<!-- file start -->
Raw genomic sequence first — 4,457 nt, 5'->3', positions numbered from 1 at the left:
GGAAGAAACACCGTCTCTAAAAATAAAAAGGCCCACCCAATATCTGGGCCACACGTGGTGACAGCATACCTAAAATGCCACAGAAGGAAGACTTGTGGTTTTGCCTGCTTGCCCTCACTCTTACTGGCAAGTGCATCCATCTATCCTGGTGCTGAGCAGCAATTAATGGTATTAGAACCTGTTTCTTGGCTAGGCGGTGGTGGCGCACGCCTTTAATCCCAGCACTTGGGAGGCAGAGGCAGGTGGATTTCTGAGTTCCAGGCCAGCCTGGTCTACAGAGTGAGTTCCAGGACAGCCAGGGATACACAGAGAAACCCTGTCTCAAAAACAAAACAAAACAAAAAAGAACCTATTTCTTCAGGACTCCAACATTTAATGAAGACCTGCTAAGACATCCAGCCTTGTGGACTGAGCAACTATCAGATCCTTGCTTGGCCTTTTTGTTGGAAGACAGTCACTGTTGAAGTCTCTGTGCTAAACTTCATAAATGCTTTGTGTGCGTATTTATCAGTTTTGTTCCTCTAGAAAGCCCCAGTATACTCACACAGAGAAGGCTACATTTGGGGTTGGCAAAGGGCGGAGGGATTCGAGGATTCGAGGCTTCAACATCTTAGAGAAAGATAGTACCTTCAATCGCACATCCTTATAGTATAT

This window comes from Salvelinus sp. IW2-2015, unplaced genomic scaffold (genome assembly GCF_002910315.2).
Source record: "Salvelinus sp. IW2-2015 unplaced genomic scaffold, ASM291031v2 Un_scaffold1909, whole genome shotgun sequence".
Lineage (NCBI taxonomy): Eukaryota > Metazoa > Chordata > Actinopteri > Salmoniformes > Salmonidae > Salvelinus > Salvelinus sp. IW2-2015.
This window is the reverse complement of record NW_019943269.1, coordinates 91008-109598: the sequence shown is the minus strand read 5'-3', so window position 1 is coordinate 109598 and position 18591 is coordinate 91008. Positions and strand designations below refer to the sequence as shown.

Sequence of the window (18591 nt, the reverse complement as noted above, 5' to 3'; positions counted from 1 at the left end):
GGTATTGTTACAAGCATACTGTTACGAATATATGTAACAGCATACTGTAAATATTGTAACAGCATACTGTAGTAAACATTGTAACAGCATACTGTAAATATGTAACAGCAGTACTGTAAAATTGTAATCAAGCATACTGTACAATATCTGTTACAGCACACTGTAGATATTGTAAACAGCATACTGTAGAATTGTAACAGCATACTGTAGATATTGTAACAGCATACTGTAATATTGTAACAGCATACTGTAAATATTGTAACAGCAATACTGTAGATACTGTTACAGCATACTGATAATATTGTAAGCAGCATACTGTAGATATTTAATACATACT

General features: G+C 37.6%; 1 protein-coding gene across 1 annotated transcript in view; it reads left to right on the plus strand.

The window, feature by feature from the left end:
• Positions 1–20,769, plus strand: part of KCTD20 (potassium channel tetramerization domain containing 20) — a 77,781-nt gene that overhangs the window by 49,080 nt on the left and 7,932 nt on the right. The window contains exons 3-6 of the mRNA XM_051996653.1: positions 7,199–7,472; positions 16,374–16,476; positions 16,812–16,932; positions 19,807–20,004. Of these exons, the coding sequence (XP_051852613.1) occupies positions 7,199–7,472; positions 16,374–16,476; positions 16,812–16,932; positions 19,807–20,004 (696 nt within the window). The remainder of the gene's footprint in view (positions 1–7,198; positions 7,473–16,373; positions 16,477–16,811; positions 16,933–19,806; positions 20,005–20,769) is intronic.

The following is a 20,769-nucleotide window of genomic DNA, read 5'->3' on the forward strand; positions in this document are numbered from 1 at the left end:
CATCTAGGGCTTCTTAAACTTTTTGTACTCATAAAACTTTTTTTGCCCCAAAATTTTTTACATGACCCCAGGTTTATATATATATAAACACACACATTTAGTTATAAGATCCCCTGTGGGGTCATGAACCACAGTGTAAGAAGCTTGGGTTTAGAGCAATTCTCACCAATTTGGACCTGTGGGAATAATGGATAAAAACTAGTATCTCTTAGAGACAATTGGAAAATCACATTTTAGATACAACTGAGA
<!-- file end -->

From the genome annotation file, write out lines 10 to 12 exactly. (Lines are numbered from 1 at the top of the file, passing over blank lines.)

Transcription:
The window, feature by feature from the left end:
• Positions 1–20,769, plus strand: part of KCTD20 (potassium channel tetramerization domain containing 20) — a 77,781-nt gene that overhangs the window by 49,080 nt on the left and 7,932 nt on the right. The window contains exons 3-6 of the mRNA XM_051996653.1: positions 7,199–7,472; positions 16,374–16,476; positions 16,812–16,932; positions 19,807–20,004. Of these exons, the coding sequence (XP_051852613.1) occupies positions 7,199–7,472; positions 16,374–16,476; positions 16,812–16,932; positions 19,807–20,004 (696 nt within the window). The remainder of the gene's footprint in view (positions 1–7,198; positions 7,473–16,373; positions 16,477–16,811; positions 16,933–19,806; positions 20,005–20,769) is intronic.

The following is a 20,769-nucleotide window of genomic DNA, read 5'->3' on the forward strand; positions in this document are numbered from 1 at the left end: